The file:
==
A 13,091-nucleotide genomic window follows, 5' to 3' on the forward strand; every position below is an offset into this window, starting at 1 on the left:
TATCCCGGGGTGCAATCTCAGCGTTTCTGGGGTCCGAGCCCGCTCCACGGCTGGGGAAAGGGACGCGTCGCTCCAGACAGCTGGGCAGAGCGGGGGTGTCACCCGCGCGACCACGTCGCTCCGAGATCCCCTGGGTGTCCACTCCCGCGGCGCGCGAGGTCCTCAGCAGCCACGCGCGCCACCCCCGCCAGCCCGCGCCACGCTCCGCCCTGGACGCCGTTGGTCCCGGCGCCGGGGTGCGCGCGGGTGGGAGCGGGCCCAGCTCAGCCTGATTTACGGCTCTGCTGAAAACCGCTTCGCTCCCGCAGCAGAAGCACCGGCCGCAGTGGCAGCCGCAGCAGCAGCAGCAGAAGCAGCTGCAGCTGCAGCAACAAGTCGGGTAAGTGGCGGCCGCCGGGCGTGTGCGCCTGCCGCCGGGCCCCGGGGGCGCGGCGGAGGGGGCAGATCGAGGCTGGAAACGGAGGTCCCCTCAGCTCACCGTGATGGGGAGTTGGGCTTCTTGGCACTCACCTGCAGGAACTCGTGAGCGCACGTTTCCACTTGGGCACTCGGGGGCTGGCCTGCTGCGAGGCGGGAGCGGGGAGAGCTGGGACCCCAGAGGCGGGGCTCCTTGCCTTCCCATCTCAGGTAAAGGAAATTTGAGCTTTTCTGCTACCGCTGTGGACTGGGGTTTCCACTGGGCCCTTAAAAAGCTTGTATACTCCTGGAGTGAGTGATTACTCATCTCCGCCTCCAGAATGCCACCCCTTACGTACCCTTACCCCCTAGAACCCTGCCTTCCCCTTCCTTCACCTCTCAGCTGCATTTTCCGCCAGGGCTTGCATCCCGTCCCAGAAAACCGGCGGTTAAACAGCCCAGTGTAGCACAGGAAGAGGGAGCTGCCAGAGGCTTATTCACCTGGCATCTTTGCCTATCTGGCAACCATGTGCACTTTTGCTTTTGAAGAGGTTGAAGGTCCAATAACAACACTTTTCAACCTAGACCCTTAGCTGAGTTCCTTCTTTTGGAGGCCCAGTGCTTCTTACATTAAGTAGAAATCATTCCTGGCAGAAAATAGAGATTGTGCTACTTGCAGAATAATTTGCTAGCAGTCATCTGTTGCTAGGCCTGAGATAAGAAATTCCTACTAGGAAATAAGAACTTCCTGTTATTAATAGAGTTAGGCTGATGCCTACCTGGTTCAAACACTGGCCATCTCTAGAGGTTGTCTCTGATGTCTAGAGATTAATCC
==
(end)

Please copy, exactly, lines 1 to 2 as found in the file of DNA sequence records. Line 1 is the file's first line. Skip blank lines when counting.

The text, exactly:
A 13,091-nucleotide genomic window follows, 5' to 3' on the forward strand; every position below is an offset into this window, starting at 1 on the left:
TATCCCGGGGTGCAATCTCAGCGTTTCTGGGGTCCGAGCCCGCTCCACGGCTGGGGAAAGGGACGCGTCGCTCCAGACAGCTGGGCAGAGCGGGGGTGTCACCCGCGCGACCACGTCGCTCCGAGATCCCCTGGGTGTCCACTCCCGCGGCGCGCGAGGTCCTCAGCAGCCACGCGCGCCACCCCCGCCAGCCCGCGCCACGCTCCGCCCTGGACGCCGTTGGTCCCGGCGCCGGGGTGCGCGCGGGTGGGAGCGGGCCCAGCTCAGCCTGATTTACGGCTCTGCTGAAAACCGCTTCGCTCCCGCAGCAGAAGCACCGGCCGCAGTGGCAGCCGCAGCAGCAGCAGCAGAAGCAGCTGCAGCTGCAGCAACAAGTCGGGTAAGTGGCGGCCGCCGGGCGTGTGCGCCTGCCGCCGGGCCCCGGGGGCGCGGCGGAGGGGGCAGATCGAGGCTGGAAACGGAGGTCCCCTCAGCTCACCGTGATGGGGAGTTGGGCTTCTTGGCACTCACCTGCAGGAACTCGTGAGCGCACGTTTCCACTTGGGCACTCGGGGGCTGGCCTGCTGCGAGGCGGGAGCGGGGAGAGCTGGGACCCCAGAGGCGGGGCTCCTTGCCTTCCCATCTCAGGTAAAGGAAATTTGAGCTTTTCTGCTACCGCTGTGGACTGGGGTTTCCACTGGGCCCTTAAAAAGCTTGTATACTCCTGGAGTGAGTGATTACTCATCTCCGCCTCCAGAATGCCACCCCTTACGTACCCTTACCCCCTAGAACCCTGCCTTCCCCTTCCTTCACCTCTCAGCTGCATTTTCCGCCAGGGCTTGCATCCCGTCCCAGAAAACCGGCGGTTAAACAGCCCAGTGTAGCACAGGAAGAGGGAGCTGCCAGAGGCTTATTCACCTGGCATCTTTGCCTATCTGGCAACCATGTGCACTTTTGCTTTTGAAGAGGTTGAAGGTCCAATAACAACACTTTTCAACCTAGACCCTTAGCTGAGTTCCTTCTTTTGGAGGCCCAGTGCTTCTTACATTAAGTAGAAATCATTCCTGGCAGAAAATAGAGATTGTGCTACTTGCAGAATAATTTGCTAGCAGTCATCTGTTGCTAGGCCTGAGATAAGAAATTCCTACTAGGAAATAAGAACTTCCTGTTATTAATAGAGTTAGGCTGATGCCTACCTGGTTCAAACACTGGCCATCTCTAGAGGTTGTCTCTGATGTCTAGAGATTAATCC